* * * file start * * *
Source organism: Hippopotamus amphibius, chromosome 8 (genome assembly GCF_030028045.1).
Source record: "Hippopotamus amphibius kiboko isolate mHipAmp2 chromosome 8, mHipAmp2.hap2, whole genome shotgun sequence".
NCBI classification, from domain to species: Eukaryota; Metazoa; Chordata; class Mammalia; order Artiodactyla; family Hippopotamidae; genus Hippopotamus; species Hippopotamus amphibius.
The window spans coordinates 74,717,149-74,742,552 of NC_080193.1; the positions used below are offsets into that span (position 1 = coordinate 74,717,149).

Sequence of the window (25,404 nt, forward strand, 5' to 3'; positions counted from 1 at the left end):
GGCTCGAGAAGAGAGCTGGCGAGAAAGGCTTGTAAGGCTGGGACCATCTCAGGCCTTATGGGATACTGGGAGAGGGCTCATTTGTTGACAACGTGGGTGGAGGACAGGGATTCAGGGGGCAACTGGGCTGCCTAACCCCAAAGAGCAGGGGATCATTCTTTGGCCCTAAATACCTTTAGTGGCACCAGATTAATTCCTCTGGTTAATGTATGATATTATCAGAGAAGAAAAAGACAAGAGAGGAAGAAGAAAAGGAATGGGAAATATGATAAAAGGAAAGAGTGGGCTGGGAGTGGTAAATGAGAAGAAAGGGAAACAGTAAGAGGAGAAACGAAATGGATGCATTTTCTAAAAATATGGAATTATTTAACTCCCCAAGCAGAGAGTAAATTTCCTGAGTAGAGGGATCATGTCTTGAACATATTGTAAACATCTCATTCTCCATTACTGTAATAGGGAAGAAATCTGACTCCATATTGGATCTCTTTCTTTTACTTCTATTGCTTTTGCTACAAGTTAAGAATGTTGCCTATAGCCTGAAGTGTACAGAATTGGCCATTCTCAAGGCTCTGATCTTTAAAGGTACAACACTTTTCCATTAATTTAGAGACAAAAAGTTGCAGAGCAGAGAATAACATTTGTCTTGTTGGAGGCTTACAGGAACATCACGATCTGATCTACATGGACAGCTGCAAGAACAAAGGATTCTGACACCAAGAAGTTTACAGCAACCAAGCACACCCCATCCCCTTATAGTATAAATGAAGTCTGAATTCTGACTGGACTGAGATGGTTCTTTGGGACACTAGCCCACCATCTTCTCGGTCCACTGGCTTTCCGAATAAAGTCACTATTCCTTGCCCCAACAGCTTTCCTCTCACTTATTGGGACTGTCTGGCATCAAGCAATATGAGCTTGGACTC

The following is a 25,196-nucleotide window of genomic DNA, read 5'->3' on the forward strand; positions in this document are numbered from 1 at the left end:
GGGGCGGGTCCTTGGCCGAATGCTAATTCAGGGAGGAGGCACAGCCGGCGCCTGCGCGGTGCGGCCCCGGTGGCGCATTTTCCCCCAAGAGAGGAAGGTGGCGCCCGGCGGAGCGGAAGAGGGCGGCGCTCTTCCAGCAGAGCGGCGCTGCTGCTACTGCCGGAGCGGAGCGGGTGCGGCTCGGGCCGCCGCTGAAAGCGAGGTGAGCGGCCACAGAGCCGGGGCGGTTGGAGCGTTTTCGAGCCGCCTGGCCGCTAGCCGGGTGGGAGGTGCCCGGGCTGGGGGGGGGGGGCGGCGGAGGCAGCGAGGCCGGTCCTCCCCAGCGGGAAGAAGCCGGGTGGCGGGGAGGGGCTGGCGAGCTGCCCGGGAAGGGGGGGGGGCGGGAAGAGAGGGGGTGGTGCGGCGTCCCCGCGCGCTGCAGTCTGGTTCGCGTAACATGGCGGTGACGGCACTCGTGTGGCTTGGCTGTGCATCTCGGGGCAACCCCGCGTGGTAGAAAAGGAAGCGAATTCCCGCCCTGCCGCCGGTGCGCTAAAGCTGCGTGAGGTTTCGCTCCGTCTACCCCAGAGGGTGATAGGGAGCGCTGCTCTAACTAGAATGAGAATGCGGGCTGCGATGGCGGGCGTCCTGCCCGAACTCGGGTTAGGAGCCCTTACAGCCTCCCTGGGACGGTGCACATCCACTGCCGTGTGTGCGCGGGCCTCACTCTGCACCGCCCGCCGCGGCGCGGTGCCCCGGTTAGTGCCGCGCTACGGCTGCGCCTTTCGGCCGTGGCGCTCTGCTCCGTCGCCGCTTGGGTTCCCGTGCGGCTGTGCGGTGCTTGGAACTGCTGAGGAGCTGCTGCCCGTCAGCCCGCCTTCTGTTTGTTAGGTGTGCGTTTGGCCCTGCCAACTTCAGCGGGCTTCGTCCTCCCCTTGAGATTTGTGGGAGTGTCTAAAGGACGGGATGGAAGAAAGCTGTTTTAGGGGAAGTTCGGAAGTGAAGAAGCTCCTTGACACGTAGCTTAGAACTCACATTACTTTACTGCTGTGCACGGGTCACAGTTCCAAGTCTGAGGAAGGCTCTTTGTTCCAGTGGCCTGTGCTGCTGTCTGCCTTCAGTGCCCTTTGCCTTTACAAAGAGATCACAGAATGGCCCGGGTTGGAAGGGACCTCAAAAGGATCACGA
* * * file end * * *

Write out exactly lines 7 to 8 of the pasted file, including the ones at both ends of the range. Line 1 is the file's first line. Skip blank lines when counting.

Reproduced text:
The following is a 25,196-nucleotide window of genomic DNA, read 5'->3' on the forward strand; positions in this document are numbered from 1 at the left end:
GGGGCGGGTCCTTGGCCGAATGCTAATTCAGGGAGGAGGCACAGCCGGCGCCTGCGCGGTGCGGCCCCGGTGGCGCATTTTCCCCCAAGAGAGGAAGGTGGCGCCCGGCGGAGCGGAAGAGGGCGGCGCTCTTCCAGCAGAGCGGCGCTGCTGCTACTGCCGGAGCGGAGCGGGTGCGGCTCGGGCCGCCGCTGAAAGCGAGGTGAGCGGCCACAGAGCCGGGGCGGTTGGAGCGTTTTCGAGCCGCCTGGCCGCTAGCCGGGTGGGAGGTGCCCGGGCTGGGGGGGGGGGGCGGCGGAGGCAGCGAGGCCGGTCCTCCCCAGCGGGAAGAAGCCGGGTGGCGGGGAGGGGCTGGCGAGCTGCCCGGGAAGGGGGGGGGGCGGGAAGAGAGGGGGTGGTGCGGCGTCCCCGCGCGCTGCAGTCTGGTTCGCGTAACATGGCGGTGACGGCACTCGTGTGGCTTGGCTGTGCATCTCGGGGCAACCCCGCGTGGTAGAAAAGGAAGCGAATTCCCGCCCTGCCGCCGGTGCGCTAAAGCTGCGTGAGGTTTCGCTCCGTCTACCCCAGAGGGTGATAGGGAGCGCTGCTCTAACTAGAATGAGAATGCGGGCTGCGATGGCGGGCGTCCTGCCCGAACTCGGGTTAGGAGCCCTTACAGCCTCCCTGGGACGGTGCACATCCACTGCCGTGTGTGCGCGGGCCTCACTCTGCACCGCCCGCCGCGGCGCGGTGCCCCGGTTAGTGCCGCGCTACGGCTGCGCCTTTCGGCCGTGGCGCTCTGCTCCGTCGCCGCTTGGGTTCCCGTGCGGCTGTGCGGTGCTTGGAACTGCTGAGGAGCTGCTGCCCGTCAGCCCGCCTTCTGTTTGTTAGGTGTGCGTTTGGCCCTGCCAACTTCAGCGGGCTTCGTCCTCCCCTTGAGATTTGTGGGAGTGTCTAAAGGACGGGATGGAAGAAAGCTGTTTTAGGGGAAGTTCGGAAGTGAAGAAGCTCCTTGACACGTAGCTTAGAACTCACATTACTTTACTGCTGTGCACGGGTCACAGTTCCAAGTCTGAGGAAGGCTCTTTGTTCCAGTGGCCTGTGCTGCTGTCTGCCTTCAGTGCCCTTTGCCTTTACAAAGAGATCACAGAATGGCCCGGGTTGGAAGGGACCTCAAAAGGATCACGA